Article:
Police speeding up plan to equip officers with body cameras

AP News
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Posted: Jan 30, 2018 7:08 PM

NEW YORK (AP) — In what the mayor called "a new day in policing," the city announced on Tuesday that it was speeding up a plan to equip all its officers and detectives on patrol with body cameras.

City officials decided that more than 20,000 cameras will be in use in the 34,000-member New York Police Department by year's end, a year earlier than anticipated.

Police Commissioner James O'Neill said the department is able to step up the pace after getting "valuable feedback" from commands already using about 2,500 body cameras. Officials said another 18,000 cameras will gradually be added to the nation's largest police department.

"By ensuring all patrol officers are outfitted with these essential, modern policing tools a year faster than originally planned, we're helping to make New York City fairer, faster, and growing trust between police and communities," said Mayor Bill de Blasio, a Democrat. "Body cameras have helped guide a new day in policing, bolstering transparency and increasing accountability."

Opponents of the new timetable were quick to criticize it.

"The NYPD decision today seems extremely premature," said Darius Charney, a senior staff attorney for the Center for Constitutional Rights and an attorney in a landmark court case in which a federal judge ruled in 2013 that the NYPD's stop-and-frisk program was unconstitutional and racially discriminatory.

In a statement Tuesday, Charney questioned why the city was "rushing" to provide the cameras while a court-ordered evaluation of police practices is pending.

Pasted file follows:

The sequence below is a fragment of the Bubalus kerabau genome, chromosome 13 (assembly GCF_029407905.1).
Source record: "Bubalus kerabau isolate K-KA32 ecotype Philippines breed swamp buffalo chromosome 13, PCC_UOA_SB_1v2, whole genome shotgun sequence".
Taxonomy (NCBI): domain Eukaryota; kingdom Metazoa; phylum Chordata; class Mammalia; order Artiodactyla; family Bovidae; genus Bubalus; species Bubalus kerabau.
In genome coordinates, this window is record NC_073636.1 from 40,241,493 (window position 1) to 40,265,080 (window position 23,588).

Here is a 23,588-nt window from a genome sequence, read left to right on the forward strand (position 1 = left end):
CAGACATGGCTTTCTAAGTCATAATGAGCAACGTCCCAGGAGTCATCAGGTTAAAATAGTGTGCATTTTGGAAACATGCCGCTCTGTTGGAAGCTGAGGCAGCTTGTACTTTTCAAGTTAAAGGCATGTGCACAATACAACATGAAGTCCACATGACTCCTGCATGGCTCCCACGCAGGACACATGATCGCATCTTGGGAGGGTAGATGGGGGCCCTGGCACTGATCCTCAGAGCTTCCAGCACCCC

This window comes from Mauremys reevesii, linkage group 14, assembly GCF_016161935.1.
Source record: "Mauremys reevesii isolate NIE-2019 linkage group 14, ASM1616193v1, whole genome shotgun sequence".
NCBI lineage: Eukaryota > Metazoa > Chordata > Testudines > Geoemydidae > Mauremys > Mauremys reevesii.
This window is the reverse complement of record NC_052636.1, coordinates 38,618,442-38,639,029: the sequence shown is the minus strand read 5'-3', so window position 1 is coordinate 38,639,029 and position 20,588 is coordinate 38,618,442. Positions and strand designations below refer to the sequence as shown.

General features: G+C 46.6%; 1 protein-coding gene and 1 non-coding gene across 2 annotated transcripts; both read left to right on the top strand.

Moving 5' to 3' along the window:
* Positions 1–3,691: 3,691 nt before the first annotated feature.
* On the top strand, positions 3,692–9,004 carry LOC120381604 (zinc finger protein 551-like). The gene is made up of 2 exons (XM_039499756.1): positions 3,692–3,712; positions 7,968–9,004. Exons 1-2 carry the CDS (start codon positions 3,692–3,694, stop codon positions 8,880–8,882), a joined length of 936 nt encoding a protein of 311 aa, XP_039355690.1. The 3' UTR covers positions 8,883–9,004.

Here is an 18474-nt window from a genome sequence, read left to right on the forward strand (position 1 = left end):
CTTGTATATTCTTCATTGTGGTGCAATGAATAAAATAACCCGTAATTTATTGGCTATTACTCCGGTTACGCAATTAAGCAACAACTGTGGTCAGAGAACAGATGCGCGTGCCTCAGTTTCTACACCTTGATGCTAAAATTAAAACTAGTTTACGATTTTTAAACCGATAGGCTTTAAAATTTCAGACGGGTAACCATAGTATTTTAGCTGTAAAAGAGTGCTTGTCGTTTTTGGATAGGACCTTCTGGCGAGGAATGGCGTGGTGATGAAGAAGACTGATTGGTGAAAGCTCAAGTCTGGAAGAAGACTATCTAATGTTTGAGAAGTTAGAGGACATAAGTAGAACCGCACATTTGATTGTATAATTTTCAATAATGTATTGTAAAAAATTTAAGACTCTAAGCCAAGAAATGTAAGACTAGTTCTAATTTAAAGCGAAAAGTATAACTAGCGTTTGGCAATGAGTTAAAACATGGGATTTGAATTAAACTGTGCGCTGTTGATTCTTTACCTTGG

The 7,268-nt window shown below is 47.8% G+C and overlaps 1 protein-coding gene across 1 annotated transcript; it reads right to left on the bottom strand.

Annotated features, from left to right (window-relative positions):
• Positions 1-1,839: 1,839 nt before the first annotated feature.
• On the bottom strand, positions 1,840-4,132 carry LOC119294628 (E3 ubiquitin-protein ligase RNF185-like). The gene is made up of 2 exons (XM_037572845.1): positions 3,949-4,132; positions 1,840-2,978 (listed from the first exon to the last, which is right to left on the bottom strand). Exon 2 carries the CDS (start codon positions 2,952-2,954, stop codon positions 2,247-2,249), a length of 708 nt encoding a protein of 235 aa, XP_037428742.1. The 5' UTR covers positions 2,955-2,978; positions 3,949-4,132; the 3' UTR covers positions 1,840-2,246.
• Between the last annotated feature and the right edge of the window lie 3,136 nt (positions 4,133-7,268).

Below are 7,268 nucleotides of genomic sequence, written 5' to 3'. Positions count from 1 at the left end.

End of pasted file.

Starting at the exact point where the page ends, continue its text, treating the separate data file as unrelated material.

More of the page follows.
"There is no data or analysis yet on whether the cameras are improving officer behavior or the quality of police-civilian interactions," Charney said.

Some of the police body camera footage has been made public.

A union representing 24,000 uniformed officers, the Patrolmen's Benevolent Association, sued the department this month, saying the release of that footage without a court order violates a state law that makes officer disciplinary records confidential. The union said making the images public also violates the privacy of everyday citizens caught on camera.

The de Blasio administration's preliminary budget includes funding for the NYPD camera rollout and information technology upgrades: $5.9 million in fiscal year 2018, $12 million in 2019 and $9.5 million in 2020.

Donna Lieberman, executive director of the New York Civil Liberties Union, said she supports making footage public.

"Police practices, especially shootings and racial profiling, deserve serious public scrutiny, and body cameras promise to provide a measure of transparency," she said. "The rollout of cameras to the entire NYPD patrol force has the potential to enhance accountability, but only if the footage is made public, with faces of civilians blurred to protect privacy."